Might West Virginia be able to rattle Michigan's youngsters, who don't have a great deal of experience away from their Crisler Center home? Conventionally, that answer might be yes, but Beilein teams typically don't panic, and there's enough experience on the roster to help steady any nerves. Plus, Michigan has played in a big New York venue already this year, having won a pair of games in Madison Square Garden against Pitt and Kansas State. They're not likely to wilt under pressure, even if they don't hit a lot of shots early.
The overriding match-up in this game is one of the simplest of all -- shooting. West Virginia is, at best woefully inconsistent, while Michigan gets good shots and makes them. As a team, the Wolverines are shooting 50.7% from the floor and 40.8% from three-point distance. It they come anywhere close to those numbers on Saturday night, they'll go home with an easy 11th win.
No West Virginia player has made more than seven shots in a game this season.
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Michigan has played just one true road game to date -- a 74-66 win over Bradley in Peoria. The Wolverines also have impressive neutral court wins over Pitt and Kansas State. WVU has played just two home games two date, but will play its next four games at home following this contest.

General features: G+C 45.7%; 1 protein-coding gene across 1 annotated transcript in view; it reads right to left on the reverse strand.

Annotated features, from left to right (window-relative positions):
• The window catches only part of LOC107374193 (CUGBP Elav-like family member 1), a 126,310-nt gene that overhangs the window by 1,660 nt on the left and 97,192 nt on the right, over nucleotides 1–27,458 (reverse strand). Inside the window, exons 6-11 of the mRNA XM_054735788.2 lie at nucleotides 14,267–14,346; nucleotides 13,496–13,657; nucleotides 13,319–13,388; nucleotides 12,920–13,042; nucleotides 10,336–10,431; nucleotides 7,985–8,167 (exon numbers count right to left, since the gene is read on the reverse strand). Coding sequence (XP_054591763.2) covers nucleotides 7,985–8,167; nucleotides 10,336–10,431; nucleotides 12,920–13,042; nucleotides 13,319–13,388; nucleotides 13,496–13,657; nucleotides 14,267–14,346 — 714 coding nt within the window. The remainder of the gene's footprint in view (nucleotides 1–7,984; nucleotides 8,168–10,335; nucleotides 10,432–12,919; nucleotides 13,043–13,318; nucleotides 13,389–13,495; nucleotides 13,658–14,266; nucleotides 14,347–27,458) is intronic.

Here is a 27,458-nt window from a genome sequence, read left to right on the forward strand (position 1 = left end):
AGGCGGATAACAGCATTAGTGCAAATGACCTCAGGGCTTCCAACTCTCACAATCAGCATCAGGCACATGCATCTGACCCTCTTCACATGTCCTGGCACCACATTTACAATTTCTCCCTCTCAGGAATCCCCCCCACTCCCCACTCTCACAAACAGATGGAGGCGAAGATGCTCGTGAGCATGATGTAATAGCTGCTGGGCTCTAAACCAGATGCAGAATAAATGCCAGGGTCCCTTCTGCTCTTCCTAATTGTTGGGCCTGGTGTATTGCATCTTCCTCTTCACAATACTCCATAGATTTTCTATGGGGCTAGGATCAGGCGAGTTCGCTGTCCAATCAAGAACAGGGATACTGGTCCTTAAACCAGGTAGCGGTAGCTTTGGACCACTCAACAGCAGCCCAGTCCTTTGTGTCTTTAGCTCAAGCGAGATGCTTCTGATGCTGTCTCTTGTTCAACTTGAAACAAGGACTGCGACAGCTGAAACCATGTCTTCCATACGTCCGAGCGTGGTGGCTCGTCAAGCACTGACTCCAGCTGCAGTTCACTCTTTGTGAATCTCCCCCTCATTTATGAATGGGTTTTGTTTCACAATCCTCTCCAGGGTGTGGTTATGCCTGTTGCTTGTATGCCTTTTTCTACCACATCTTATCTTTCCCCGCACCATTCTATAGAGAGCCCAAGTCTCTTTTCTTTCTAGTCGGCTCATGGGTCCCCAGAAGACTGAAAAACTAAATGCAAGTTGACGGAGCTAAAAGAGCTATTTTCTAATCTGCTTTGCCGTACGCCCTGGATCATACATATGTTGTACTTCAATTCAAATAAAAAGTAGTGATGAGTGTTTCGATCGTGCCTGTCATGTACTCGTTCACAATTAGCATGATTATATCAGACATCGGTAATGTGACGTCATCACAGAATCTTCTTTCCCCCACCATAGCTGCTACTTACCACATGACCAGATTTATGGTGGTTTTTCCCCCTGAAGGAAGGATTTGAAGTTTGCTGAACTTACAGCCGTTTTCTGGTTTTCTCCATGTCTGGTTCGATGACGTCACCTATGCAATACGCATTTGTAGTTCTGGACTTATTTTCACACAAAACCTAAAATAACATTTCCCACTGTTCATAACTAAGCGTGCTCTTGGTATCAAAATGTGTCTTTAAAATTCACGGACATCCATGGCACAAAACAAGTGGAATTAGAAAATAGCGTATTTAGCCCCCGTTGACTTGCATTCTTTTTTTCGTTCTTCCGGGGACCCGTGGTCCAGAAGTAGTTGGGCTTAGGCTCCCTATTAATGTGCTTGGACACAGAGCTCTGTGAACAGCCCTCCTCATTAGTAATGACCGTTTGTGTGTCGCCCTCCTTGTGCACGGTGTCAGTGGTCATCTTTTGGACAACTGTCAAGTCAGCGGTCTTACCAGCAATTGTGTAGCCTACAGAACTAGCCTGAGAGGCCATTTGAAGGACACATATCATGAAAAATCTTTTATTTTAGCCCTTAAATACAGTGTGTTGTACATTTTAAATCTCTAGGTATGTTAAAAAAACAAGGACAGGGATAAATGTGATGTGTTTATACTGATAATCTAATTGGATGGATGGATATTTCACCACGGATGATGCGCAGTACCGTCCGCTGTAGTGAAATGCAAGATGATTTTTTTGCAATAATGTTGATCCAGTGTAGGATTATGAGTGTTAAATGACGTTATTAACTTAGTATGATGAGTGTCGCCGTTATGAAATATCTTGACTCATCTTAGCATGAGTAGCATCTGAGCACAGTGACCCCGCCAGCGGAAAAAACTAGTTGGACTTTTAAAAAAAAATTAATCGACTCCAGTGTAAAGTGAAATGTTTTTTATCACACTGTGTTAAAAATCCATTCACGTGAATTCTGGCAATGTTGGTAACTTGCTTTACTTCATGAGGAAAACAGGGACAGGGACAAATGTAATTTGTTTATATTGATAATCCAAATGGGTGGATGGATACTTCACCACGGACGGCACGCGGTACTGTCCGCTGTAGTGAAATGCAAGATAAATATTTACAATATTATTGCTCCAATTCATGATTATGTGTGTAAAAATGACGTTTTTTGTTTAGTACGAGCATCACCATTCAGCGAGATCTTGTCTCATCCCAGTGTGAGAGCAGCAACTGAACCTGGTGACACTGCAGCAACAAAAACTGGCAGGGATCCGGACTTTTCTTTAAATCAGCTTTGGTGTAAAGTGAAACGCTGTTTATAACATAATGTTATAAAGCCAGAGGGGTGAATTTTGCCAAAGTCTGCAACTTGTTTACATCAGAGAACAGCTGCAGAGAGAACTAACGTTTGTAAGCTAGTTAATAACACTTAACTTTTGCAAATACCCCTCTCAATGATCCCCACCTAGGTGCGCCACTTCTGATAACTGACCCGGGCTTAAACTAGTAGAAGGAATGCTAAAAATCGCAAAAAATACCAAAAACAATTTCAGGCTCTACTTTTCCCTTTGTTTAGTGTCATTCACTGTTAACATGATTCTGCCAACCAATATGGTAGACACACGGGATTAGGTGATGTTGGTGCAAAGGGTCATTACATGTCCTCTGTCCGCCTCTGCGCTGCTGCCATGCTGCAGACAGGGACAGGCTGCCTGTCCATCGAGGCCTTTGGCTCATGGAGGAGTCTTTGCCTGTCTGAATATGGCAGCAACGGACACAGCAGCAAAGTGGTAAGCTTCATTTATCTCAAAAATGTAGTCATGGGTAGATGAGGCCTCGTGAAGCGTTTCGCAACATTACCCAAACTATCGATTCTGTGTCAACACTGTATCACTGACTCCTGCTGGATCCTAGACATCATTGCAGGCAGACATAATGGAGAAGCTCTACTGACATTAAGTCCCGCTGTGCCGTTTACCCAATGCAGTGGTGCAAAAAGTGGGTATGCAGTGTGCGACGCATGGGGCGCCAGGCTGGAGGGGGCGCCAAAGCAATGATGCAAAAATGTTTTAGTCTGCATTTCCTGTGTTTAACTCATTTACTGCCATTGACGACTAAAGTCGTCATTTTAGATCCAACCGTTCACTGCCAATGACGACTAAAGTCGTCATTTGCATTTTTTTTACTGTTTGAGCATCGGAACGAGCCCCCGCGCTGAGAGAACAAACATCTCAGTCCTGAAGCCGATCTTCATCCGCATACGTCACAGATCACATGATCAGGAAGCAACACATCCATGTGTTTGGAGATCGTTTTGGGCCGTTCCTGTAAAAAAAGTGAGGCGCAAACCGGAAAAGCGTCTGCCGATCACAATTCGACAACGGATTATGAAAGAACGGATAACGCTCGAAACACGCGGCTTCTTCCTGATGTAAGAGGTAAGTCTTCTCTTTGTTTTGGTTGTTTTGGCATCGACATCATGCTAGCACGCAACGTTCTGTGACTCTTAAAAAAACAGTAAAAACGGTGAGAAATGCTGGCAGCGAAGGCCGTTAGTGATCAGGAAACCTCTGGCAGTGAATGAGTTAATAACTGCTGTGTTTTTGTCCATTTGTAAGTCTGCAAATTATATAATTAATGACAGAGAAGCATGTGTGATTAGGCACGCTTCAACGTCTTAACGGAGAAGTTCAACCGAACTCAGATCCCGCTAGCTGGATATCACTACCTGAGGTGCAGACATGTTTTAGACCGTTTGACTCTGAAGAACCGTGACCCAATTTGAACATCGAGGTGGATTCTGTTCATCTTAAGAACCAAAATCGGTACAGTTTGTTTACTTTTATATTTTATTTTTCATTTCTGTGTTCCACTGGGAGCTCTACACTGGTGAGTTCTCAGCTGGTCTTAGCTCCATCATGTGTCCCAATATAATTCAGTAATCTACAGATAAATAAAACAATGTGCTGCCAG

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Like its football pass defense rankings, WVU's shooting numbers are trending near the bottom of NCAA statistics. The Mountaineers are 293rd in field goal percentage (39.8%) and are 308th in three-pointers per game, with just 4.3). They're also 262nd in three-point field goal percentage defense.
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A false perception about John Beilein holds that he doesn't care about rebounding. That's not the case -- but many West Virginia fans believe it, given his teams' underperformance on the boards at West Virginia. Beilein was smart enough to realize that he didn't have great rebounders at WVU, so he tried to create extra possesions in other ways, such as by limiting turnovers. He's melded those with awesome performances on the glass this year to make his team a powerhouse. Michigan holds an outstanding +10.3 rebounding margin over foes, and has just 98 turnovers against opponents' 121.
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Michigan has started the season 10-0. The last time Michigan had an undefeated start was in 1988-89 when it began 11-0 and won its only national championship.